Yet, “the deterrent effect is profound,” she says, noting significant changes in the marketing of pharmaceuticals, to name just one area of change that has resulted from her firm’s successful litigation.
The list of Phillips & Cohen’s takedowns is long, punctuated by a leading role in the record-setting $3 billion settlement with GlaxoSmithKline in 2012 for improper marketing practices and financial inducements to doctors to prescribe and promote drugs such as Advair, Wellbutrin and Lamictal for off-label, unapproved uses, and a $1.8 billion settlement with Pfizer Inc. in 2009 for illegally marketing painkillers.
But as impressive as the corporate scalps on her wall is Kelton’s mastery of the art of relating to, protecting and guiding the whistleblower. “They are all sorts of different human beings,” she says. “Their personalities are all different. Most have tried other means and have been frustrated. I might be the first person who has taken them seriously. They may have lost their jobs. They want to correct wrongdoing. They are incredibly admirable and courageous. Many will be friends for life.”
Not surprisingly, Kelton is fiercely loyal to her clients and defends their motivations and honor. “Opportunism is not rewarded,” she says, deflecting any suggestion of a jackpot mentality. “This is very risky business. There are no sure bets. Most awards are not necessarily life-changing.”
One whistleblower’s life who has changed as a result of his association with Kelton is former GSK employee Matthew Burke.
“I have so much admiration for her,” Burke says of Kelton. “What I find so impressive about her is that it’s about justice, and doing the right thing. It’s about fair play.”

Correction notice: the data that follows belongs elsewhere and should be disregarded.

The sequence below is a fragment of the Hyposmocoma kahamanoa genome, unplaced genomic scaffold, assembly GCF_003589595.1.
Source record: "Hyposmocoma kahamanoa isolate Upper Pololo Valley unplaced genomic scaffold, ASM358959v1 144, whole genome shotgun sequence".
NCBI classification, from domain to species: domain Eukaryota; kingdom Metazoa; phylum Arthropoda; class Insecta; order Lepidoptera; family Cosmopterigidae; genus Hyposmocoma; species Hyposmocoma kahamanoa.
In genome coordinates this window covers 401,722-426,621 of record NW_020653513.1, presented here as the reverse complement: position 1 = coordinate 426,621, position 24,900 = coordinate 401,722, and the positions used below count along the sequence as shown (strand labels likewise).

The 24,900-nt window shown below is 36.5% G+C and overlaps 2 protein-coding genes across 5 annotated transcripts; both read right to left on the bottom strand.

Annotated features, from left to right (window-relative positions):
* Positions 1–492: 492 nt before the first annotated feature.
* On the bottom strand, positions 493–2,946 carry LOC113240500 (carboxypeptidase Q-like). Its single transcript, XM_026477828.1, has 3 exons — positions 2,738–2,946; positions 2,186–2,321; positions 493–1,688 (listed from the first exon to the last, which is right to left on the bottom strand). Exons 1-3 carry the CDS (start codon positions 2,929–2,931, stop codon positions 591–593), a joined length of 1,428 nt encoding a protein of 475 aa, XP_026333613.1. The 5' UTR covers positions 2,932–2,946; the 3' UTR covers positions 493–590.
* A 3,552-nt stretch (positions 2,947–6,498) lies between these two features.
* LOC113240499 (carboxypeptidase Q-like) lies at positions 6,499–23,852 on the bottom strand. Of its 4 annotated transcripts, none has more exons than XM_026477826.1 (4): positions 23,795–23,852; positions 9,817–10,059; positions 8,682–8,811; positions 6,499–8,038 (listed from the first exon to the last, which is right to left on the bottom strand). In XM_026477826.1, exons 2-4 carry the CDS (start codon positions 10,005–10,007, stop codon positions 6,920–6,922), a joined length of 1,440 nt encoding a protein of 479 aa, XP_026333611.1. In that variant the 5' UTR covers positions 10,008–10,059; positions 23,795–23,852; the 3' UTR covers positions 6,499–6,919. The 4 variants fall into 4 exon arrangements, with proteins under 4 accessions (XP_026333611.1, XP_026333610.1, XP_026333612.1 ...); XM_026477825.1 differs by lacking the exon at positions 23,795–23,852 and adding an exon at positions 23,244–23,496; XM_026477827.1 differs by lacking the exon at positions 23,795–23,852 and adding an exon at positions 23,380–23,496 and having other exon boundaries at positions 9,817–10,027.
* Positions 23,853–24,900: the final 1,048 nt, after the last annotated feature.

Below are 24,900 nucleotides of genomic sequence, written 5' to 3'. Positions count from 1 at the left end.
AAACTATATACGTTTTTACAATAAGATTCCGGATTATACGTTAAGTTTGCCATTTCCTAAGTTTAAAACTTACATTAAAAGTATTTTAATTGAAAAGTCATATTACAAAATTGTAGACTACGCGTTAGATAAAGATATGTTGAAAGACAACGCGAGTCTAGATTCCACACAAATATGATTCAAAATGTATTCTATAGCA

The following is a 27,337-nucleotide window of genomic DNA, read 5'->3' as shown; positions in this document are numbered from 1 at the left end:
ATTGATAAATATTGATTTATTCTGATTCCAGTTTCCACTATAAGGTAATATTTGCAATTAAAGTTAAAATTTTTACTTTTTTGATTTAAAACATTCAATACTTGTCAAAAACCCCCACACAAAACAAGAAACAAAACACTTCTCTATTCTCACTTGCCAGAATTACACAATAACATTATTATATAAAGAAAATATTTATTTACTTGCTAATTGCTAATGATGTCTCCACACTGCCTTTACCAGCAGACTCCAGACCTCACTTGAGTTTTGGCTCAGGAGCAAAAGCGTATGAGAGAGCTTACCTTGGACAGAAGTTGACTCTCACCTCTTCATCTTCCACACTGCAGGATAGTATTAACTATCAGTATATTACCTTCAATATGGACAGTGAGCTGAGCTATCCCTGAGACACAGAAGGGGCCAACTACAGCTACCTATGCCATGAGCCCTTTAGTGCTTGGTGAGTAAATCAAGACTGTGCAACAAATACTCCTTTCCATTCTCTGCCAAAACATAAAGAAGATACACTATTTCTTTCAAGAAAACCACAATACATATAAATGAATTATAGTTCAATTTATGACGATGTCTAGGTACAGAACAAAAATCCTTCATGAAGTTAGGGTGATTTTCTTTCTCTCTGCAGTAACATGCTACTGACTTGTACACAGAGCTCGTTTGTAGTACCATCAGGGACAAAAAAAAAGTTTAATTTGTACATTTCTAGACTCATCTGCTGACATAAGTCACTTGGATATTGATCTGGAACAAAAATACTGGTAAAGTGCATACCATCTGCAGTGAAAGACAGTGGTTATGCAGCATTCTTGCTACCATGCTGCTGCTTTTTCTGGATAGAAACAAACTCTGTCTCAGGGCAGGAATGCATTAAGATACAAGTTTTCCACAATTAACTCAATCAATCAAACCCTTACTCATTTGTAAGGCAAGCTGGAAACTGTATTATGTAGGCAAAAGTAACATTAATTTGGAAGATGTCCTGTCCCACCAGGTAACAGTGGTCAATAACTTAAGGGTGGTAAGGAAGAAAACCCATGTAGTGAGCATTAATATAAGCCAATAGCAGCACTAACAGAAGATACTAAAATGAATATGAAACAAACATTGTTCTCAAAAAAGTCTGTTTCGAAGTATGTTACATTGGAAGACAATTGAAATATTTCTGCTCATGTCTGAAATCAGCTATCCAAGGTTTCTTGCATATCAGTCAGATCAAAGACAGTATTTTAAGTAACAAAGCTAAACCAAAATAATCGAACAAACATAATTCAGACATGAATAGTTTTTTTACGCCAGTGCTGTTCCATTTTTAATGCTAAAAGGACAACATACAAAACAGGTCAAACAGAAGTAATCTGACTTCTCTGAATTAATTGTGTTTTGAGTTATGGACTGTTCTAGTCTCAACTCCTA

Mary Louise Cohen, one of the firm’s founding name partners, says that Kelton embodies the firm’s brand in that she “sees the forest,” pointing to her “entrepreneurial instinct” and “foresight” as her key leadership qualities. “Plus she’s a fabulous writer,” Cohen adds.
Burke and Kelton got to know each other well: The Glaxo case went on for approximately 10 years. And not only did Burke emerge victorious, he appears relatively unscathed.
Burke describes himself as a competitive guy from a large family who grew up playing high school and college baseball. He worked at Procter & Gamble until moving over to Glaxo, where he started in sales and marketing, eventually becoming a regional vice president of sales.
Eventually he became aware of what he describes as “immoral and illegal things” that reminded him of the lurid tales at the center of “a John Grisham novel.”
According to Burke, one of his sales reps had observed a physician speak on a number of occasions about off-label uses for the drug Wellbutrin, which accounted for $2 billion in sales at the time. She conveyed this in an email to her manager, who shared the information with Burke, who also shared the information with Glaxo employees.